of

We divide the radial dependences of

The values of the two terms on the left part of Eq. (5) are very close to
each other and their difference strongly depends on the radial dependence
of

By summing these equations, we exclude from the system of Eq. (5) all
intermediate terms, and we get the complete equation. The difference between the normalized diffusion flows on the biggest

For general physical reasons, it follows that

Therefore, the diffusion flow for the smallest

For all values of

So even if we assume that

However, for protons with

Thus, for protons with

For protons with

In calculating the derivatives on the left-hand side and integrals on the
right-hand side of Eq. (5), I divided the scale of

The results of our calculations of

From Figs. 5 and 6, we see that the results of our calculations of

This discrepancy is reduced if we consider that the data from Explorer-45 are
obtained in a period of higher solar activity. In this period the density of
the plasmasphere and exosphere was apparently higher than during the period
of measurements on ISEE-1. Therefore, the losses of protons were greater than
our calculated values, especially at

The errors of my method of calculating

The results of calculations of the values of

The results of calculations of the values of

Since the Explorer-45 data are limited to a maximum available

For

The transition from a dipole model to a more realistic mathematical model of the
geomagnetic field leads to some changes in the calculated values of

Taking into account all possible errors, the calculated values of

This is confirmed by a comparison between our calculations according to data
from ISEE-1 for the period 17 November 1977 and according to those from 24–25 November 1977. For
these periods, we obtained values of

In the total errors of our calculations of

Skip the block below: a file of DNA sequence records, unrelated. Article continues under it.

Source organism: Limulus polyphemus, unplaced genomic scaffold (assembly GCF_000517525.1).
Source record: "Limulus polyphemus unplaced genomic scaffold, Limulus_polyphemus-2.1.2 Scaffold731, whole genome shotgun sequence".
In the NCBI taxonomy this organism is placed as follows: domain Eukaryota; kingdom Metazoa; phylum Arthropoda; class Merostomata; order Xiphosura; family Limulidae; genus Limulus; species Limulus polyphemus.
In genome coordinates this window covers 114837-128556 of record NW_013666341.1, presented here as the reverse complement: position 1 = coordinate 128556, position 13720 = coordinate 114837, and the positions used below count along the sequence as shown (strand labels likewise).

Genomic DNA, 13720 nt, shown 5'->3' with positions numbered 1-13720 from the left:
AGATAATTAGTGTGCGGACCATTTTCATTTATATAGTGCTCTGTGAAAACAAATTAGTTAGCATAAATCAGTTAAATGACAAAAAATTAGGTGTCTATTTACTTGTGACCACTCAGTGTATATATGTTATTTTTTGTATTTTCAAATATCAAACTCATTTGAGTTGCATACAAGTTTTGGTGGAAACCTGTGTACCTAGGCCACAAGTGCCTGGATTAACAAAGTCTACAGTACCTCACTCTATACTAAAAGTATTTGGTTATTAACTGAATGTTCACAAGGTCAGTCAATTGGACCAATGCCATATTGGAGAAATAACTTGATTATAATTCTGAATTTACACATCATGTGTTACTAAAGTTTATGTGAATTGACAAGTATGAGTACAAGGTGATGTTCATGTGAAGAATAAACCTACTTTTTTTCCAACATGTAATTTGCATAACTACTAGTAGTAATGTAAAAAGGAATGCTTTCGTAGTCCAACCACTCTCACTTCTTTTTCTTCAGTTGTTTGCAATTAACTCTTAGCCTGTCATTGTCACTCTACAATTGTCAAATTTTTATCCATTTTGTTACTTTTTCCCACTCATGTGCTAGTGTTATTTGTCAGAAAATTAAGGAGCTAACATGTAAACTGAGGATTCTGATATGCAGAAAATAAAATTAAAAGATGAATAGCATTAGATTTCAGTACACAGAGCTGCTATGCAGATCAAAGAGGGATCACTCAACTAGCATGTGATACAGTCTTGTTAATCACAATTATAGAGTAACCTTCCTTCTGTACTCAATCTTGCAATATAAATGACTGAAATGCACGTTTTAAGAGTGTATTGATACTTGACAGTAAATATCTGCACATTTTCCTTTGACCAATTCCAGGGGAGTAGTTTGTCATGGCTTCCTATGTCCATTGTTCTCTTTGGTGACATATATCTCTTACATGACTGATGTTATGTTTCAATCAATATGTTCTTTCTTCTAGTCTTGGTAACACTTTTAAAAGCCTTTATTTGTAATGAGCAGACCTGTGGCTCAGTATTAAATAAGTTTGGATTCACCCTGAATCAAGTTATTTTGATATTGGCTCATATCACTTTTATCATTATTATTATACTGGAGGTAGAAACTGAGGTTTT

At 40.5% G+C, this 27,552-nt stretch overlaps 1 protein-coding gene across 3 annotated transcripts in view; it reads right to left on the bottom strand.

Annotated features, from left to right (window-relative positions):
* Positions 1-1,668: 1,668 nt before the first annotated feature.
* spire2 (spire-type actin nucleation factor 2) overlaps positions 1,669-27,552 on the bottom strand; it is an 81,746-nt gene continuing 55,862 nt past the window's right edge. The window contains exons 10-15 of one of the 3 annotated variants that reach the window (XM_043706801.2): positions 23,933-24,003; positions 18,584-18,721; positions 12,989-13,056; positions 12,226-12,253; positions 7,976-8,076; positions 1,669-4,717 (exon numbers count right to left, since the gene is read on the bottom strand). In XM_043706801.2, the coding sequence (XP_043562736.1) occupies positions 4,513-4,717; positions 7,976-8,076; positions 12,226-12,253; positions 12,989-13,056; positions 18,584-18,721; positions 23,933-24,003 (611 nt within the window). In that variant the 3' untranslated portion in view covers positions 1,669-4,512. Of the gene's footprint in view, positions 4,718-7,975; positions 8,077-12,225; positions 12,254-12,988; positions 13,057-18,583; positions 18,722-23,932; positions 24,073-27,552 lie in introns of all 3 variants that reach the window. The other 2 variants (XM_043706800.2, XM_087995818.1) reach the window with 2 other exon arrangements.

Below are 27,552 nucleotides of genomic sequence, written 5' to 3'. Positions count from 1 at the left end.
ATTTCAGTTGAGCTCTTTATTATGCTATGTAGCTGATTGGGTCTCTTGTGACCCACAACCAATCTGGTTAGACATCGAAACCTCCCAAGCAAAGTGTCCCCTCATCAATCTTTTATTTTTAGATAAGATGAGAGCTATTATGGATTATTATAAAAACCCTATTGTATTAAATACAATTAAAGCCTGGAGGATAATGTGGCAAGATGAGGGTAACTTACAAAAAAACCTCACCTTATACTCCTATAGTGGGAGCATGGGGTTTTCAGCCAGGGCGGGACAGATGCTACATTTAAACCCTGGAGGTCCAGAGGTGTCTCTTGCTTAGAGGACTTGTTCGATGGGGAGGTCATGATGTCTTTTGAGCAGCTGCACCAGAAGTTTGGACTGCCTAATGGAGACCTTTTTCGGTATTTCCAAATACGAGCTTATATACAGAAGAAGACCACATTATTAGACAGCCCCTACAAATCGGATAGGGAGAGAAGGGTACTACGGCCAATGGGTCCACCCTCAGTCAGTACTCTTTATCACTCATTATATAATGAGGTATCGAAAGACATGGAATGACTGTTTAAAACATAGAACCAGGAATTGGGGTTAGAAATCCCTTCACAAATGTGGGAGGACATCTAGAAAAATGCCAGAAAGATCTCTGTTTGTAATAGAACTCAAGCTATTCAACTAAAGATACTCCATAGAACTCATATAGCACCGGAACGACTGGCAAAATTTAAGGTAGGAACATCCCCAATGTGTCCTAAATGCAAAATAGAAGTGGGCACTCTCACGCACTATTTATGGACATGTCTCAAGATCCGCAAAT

It has been shown that at

The main result of our calculations is the strong dependence of

This result can be seen from Figs. 1–4 and Eq. (4) before

The effect of reducing

The mechanism of particle transport under the influence of SI was proposed
by Kellogg (1959), and in many works it has been used as the main mechanism. It is
implemented when fluctuations in the dynamic pressure of
the solar wind influence the magnetosphere and is usually called magnetic
diffusion. I denote the diffusion coefficient for this mechanism by

The mechanism of magnetic diffusion is efficient only for traps with a strong azimuthal asymmetry of the geomagnetic field. But in the depths of the geomagnetic trap the magnetic field is almost symmetric and, therefore, the efficiency of the magnetic diffusion should be very small.

Another popular mechanism of radial transport of trapped particles is their
diffusion under the action of the fluctuations of an electric field in the
magnetosphere during substorms (Fälthammar, 1965, 1966, 1968; Cornwall,
1968, 1972). In contrast to the vortex electric fields generated in the
magnetosphere during SI, the electric field of a substorm can be described
with an electric potential, and such a mechanism of particle transport is
usually called electric diffusion. It does not depend on the azimuthal
asymmetry of the magnetic field. In this mechanism

Equation (6) for

The functions of

These circumstances lead to different conclusions for the ratio of

In many works,

The values of

Figure 7 presents the dependence of

Figure 7 shows that the results of our calculations are not consistent, not